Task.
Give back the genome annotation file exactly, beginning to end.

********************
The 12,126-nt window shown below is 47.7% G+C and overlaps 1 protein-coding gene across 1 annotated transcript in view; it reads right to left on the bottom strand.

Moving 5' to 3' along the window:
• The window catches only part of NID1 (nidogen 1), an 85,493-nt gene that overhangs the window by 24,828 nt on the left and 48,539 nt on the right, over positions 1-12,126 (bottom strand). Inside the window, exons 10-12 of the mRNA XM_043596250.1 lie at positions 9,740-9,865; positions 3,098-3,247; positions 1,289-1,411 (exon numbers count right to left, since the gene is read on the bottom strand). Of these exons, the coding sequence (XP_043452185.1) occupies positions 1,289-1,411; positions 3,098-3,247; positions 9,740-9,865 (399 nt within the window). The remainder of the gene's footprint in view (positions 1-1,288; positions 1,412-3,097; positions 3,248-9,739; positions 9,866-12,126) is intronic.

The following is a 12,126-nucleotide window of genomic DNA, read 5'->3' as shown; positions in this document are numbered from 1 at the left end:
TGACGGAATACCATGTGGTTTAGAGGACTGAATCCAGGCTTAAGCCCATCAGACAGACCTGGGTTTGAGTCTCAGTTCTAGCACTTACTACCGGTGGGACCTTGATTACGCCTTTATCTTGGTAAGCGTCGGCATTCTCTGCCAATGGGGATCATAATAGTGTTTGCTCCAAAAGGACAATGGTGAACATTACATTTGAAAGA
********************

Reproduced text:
The 12,126-nt window shown below is 47.7% G+C and overlaps 1 protein-coding gene across 1 annotated transcript in view; it reads right to left on the bottom strand.

Moving 5' to 3' along the window:
• The window catches only part of NID1 (nidogen 1), an 85,493-nt gene that overhangs the window by 24,828 nt on the left and 48,539 nt on the right, over positions 1-12,126 (bottom strand). Inside the window, exons 10-12 of the mRNA XM_043596250.1 lie at positions 9,740-9,865; positions 3,098-3,247; positions 1,289-1,411 (exon numbers count right to left, since the gene is read on the bottom strand). Of these exons, the coding sequence (XP_043452185.1) occupies positions 1,289-1,411; positions 3,098-3,247; positions 9,740-9,865 (399 nt within the window). The remainder of the gene's footprint in view (positions 1-1,288; positions 1,412-3,097; positions 3,248-9,739; positions 9,866-12,126) is intronic.

The following is a 12,126-nucleotide window of genomic DNA, read 5'->3' as shown; positions in this document are numbered from 1 at the left end:
TGACGGAATACCATGTGGTTTAGAGGACTGAATCCAGGCTTAAGCCCATCAGACAGACCTGGGTTTGAGTCTCAGTTCTAGCACTTACTACCGGTGGGACCTTGATTACGCCTTTATCTTGGTAAGCGTCGGCATTCTCTGCCAATGGGGATCATAATAGTGTTTGCTCCAAAAGGACAATGGTGAACATTACATTTGAAAGA